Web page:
‘Transparency doesn’t undermine judicial independency’, Supreme Court says on Wednesday while upholding the Delhi High Court judgement which ruled that office of Chief Justice comes under the purview of Right to Information Act (RTI).
The five-judge constitution bench, headed by Chief Justice Ranjan Gogoi who retires on November 17, also dismissed the three appeals filed by the Secretary-General of the Supreme Court and the Central Public Information officer of the apex court. Other members of the bench included Justices N V Ramana, D Y Chandrachud, Deepak Gupta and Sanjiv Khanna.
The Supreme Court, however, said that confidentiality and right to privacy have to be maintained and added that RTI can’t be used for as a tool of surveillance. It also said only names of judges recommended by the collegium can be disclosed, not the reasons.
A five-judge constitution bench had on April 4 reserved its verdict on the appeals filed in 2010 by the Supreme Court Secretary-General and its Central Public Information Officer against the high court and the Central Information Commission’s (CIC’s) orders.
- The SC has upheld that the office of CJI is a public authority under the transparency law, Right to Information Act
- SC cautions that RTI cannot be used as a tool of surveillance
- Judicial independence has to be kept in mind while dealing with transparency
As all eyes were set on the Supreme Court this week as it is going to announce the judgement on four of the most controversial cases that remained in headlines. However, today the highest court of the nation will review its own case as CJI Ranjan Gogoi four-judge bench is going to pronounce verdict on whether or not the SC should fall under the purview of the RTI.
RTI remains to be a bone of contention for many politicians and bureaucrats as it empowers the citizens to hold public institutions accountable by accessing the relevant information. The RTI recently got a major blow from the Centre after the Modi-led BJP government introduced amendments on the RTI act under Right To Information Amendment Bill, 2019.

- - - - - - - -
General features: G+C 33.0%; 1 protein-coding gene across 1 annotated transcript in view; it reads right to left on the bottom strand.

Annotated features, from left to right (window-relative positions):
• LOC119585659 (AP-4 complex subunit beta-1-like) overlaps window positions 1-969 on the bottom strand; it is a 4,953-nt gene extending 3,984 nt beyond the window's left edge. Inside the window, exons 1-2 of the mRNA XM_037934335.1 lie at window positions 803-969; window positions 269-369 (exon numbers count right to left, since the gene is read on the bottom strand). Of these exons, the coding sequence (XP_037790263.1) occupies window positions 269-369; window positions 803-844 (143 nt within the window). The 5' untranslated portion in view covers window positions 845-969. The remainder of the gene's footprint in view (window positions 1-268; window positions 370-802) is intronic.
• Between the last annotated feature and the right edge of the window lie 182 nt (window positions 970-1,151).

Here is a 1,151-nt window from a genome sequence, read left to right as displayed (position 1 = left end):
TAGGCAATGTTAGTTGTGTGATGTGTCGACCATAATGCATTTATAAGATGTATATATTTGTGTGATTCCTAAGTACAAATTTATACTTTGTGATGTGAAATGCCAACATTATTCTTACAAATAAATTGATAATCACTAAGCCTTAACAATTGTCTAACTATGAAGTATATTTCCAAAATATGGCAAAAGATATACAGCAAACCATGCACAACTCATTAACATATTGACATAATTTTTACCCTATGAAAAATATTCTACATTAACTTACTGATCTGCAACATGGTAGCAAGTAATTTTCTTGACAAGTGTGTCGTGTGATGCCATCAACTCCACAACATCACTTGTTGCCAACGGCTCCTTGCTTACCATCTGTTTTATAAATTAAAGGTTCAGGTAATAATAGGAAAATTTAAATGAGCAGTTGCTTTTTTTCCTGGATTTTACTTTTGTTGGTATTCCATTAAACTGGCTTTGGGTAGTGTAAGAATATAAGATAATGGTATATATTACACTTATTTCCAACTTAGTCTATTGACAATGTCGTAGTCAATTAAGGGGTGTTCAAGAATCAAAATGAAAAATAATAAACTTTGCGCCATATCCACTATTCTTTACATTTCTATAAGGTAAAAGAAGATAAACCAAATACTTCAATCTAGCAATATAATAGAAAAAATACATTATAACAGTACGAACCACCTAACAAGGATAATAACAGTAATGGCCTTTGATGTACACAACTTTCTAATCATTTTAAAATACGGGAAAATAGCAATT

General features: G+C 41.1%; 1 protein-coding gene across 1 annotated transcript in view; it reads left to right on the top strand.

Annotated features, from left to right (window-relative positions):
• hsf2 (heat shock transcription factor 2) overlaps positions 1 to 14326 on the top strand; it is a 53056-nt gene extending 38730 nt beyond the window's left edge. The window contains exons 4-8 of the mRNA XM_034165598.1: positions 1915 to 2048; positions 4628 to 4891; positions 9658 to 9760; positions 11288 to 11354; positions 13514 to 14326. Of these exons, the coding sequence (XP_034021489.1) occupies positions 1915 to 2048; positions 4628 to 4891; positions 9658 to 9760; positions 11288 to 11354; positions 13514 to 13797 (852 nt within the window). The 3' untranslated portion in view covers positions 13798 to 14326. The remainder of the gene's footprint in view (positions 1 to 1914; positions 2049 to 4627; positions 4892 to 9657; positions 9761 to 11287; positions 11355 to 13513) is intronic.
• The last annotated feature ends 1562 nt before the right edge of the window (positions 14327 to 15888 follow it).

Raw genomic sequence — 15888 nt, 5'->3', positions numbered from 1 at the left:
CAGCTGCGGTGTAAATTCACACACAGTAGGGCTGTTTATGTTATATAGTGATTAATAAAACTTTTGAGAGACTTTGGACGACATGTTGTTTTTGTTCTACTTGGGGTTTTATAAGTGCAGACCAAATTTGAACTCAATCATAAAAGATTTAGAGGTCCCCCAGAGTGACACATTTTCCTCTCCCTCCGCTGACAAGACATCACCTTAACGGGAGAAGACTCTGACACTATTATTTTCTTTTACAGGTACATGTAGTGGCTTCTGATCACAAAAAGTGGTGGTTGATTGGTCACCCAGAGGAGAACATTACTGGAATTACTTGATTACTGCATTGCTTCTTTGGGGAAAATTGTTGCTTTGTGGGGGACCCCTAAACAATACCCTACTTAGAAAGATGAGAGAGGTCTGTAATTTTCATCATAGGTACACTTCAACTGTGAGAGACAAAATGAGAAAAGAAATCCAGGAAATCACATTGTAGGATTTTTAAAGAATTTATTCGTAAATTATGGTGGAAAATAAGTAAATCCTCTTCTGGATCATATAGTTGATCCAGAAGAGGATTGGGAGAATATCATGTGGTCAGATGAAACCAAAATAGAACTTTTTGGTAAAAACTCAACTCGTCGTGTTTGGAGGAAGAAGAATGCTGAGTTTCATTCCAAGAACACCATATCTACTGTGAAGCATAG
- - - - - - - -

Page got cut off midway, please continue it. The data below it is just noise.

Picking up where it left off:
Hence, SC’s defining judgment on the RTI will indeed alter the democratic narrative of India.
SC Under Purview Of RTI
The Indian judiciary remained aloof from the RTI Act since its inception. The judiciary was exempted as lawmakers believed that opening collegium to RTI will be detrimental to judicial independence.
When the proceeding was undergoing in April 2019, Attorney General KK Venugopal said to media that “Information such as whether all judges have filed their assets with the CJI or not could be shared, provided public interest outweighed the judge’s right to privacy and reputation.”
Besides, he also claimed that it would have a chilling effect on consultations with the judges who might be involved in the process of not holding forth their views at all for the fear of being embarrassed later.
What is Right To Information? How It Came Into Being?
RTI was passed during Congress rule in 2005 as a fundamental right of the citizens. The act emboldens citizens’ right to access to information under the control of public authorities, in order to promote transparency and accountability in the working of every public institution.
The act was passed after the pressure put by Mazdoor Kisan Shakti Sangathan (MKSS), spearheaded by social activist, Aruna Roy, on the then government to hold the public functionaries accountable and to contain corruption, especially in the public domains.
MKSS forced the government to bring the law on accessing information as the Public Works Department had failed to disperse wages of labourers and had denied them the information on the same.
Every day, over 4800 RTI applications are filed. In the first ten years of the commencement of the act over 17,500,000 applications were filed under RTI.
Major Setback To RTI
Commonwealth Human Rights Initiative (CHRI) data points to over 310 cases across India where people were either attacked, murdered, physically or mentally harassed or had their property damaged because of the information they sought under RTI. The data throws up over 50 alleged murders and two suicides that were directly linked with RTI applications filed.
However, as a blow to the already vulnerable act, the Centre has introduced RTI Amendment Bill, 2019. According to the bill, the Chief Information Commissioners and the Information Commissioners, both Centre and state, will come under the ambit of the Centre. The Centre will unilaterally decide the tenure, terms and salaries of these officials and what information to be given out to the citizens. The officials who overlook at the functioning of the RTI will be overlooked by the Centre, hence, diminishing the power held by the common citizens.
The citizens are no more vested with the independence, transparency, status and authority over the public institutions but will now be functioning as one of the departments answerable eventually to the central government.